The rental company I work for is thinking about requiring all applicants to have a social security number and not accepting TIN’s. I’m concerned about potential Fair Housing issues (national origin). Could you please advise on if there would be an issue?
Hello, Brenda, and thank you for your question. I will remind you that my input is not legal advice – first because it isn’t (!) and secondly because fair housing teachers and lawyers are split pretty well down the middle on this issue. So on which side of the divide does Fair Housing Lady stand? On the side that suggests that there is some level of risk in requiring an SSN in order to qualify to rent. And now I should offer my rationale (I can be rational!):
1. As you pointed out, the SSN issue is tied to the protected class of national origin (because all US born citizens have an SSN but folks from other countries, even if here legally, may not – international students for example). Thus the “neutral” policy of requiring SSNs of all applicants will statistically impact those from other countries. This is called a “disparate impact”.
2. Fair housing advocates and HUD are pushing for the courts to recognize “disparate impact” as a civil rights violation under the Fair Housing Act.
3. Landlords like to check credit (that is legal and makes good business sense); however, an SSN is not needed to check credit (no, it is not).
4. Landlords like to check criminal background (at the moment that is legal, although that might not be the case in the near future – and we will hear lots of squealing about that; and it makes good business sense); however, an SSN is not needed to check criminal background (no, it is not).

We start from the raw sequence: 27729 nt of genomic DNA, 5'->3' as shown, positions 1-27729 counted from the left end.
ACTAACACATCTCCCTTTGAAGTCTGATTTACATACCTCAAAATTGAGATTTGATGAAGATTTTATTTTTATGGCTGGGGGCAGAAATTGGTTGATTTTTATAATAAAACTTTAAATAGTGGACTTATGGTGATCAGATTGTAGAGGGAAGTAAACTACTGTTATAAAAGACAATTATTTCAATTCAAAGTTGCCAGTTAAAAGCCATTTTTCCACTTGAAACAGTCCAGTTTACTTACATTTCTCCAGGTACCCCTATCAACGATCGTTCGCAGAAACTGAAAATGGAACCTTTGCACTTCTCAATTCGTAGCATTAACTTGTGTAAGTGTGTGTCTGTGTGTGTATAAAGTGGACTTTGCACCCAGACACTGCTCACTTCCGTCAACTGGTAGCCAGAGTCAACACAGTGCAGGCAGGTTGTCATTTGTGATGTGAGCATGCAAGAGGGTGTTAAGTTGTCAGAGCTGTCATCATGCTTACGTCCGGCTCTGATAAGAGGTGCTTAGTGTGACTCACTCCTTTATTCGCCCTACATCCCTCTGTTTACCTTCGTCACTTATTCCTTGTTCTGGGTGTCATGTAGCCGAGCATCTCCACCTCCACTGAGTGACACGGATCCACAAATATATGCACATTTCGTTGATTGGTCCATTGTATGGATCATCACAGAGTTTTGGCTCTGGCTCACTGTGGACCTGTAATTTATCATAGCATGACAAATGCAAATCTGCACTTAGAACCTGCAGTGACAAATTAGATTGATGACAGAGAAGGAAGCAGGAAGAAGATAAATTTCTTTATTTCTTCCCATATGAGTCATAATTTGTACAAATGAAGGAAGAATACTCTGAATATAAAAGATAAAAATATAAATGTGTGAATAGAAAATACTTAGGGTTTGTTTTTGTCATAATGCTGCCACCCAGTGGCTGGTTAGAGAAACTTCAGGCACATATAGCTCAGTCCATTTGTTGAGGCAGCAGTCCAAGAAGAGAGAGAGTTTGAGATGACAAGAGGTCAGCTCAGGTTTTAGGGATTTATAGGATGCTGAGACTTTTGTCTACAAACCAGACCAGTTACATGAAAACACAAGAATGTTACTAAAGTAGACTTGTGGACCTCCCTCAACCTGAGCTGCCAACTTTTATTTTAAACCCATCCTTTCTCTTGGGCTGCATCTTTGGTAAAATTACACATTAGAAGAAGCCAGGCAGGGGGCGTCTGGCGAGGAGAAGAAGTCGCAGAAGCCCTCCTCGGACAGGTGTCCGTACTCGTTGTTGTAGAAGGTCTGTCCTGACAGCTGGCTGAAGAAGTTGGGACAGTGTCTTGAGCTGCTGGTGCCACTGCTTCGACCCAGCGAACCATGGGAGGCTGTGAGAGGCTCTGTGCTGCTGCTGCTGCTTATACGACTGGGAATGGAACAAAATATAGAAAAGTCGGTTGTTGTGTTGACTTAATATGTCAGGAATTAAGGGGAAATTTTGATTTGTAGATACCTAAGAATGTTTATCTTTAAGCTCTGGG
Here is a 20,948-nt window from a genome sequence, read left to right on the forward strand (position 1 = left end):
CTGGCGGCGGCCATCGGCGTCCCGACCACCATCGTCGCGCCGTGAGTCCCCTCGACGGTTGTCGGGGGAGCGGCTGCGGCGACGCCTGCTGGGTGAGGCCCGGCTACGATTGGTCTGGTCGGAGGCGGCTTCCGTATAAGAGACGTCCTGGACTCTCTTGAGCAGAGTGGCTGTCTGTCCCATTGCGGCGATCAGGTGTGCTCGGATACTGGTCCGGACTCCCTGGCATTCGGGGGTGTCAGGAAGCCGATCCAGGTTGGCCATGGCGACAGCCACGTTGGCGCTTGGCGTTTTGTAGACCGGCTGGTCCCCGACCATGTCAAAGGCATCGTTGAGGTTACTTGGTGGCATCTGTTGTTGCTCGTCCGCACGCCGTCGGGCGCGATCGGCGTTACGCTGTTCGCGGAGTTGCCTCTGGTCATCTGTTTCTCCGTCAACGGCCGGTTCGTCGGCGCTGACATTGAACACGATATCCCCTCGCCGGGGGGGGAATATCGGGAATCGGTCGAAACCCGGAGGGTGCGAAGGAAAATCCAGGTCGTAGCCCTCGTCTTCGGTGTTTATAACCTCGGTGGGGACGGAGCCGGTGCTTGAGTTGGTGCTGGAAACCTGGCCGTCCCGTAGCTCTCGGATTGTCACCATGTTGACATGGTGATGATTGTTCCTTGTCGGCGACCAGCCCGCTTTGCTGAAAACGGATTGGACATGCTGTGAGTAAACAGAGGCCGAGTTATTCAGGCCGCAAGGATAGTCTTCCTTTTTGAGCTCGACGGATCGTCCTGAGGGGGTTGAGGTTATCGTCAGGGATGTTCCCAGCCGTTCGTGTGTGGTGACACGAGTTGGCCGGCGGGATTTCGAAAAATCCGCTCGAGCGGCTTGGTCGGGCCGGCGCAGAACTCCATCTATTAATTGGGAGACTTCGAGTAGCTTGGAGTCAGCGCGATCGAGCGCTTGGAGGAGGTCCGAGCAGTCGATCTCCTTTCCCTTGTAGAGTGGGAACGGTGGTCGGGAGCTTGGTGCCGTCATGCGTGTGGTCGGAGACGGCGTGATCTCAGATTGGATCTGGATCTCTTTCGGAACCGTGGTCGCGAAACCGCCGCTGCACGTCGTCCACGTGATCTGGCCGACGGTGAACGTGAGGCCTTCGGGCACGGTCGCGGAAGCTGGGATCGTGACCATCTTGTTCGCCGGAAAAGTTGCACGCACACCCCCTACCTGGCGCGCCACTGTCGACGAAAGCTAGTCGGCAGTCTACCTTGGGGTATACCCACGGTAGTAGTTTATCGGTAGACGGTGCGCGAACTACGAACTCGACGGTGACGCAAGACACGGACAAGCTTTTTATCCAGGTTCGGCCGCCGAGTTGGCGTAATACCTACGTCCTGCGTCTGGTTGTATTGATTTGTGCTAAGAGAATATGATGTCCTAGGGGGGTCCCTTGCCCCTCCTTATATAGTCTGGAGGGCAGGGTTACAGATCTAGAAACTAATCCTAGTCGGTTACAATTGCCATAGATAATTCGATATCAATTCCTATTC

5. So if any applicant does not have an SSN a landlord can still get the information on that applicant with an SSN.
6. If the landlord/tenant act in your State does not preclude such, consider a Plan B. Something along the lines of this non-legal advice language: “Should any applicant not provide us with an SSN, the security deposit required for that applicant if he otherwise qualifies to rent shall be at two times the amount required of those qualified applicants who do provide an SSN”. This provides the landlord with some extra financial protection in the case of lease default and provides the applicant with an enhanced opportunity to rent, notwithstanding that he may not “be from around these parts”.
It is an interesting fair housing matter; perhaps someday there will be a case that provides some measure of clarity. Let’s just hope that it is not your case!
About Nadeen Green: Nadeen Green has been an attorney since 1979. She has taught Fair Housing law to the multi-family housing industry since the Fair Housing Amendments Act when into effect in 1989. She has been asked to speak numerous times for the National Apartment Association and the Multi-Housing World annual conventions. Her reader-friendly articles on Fair Housing appear regularly in industry publications.
Nadeen is proud to be Senior Counsel with For Rent Media Solutions, which offers print and online advertising products for all communities, whether through For Rent Magazine®, ForRent.com, Para Rentar, Senior Outlook, After 55, or specialized publications for condominiums and student housing.View author profile.
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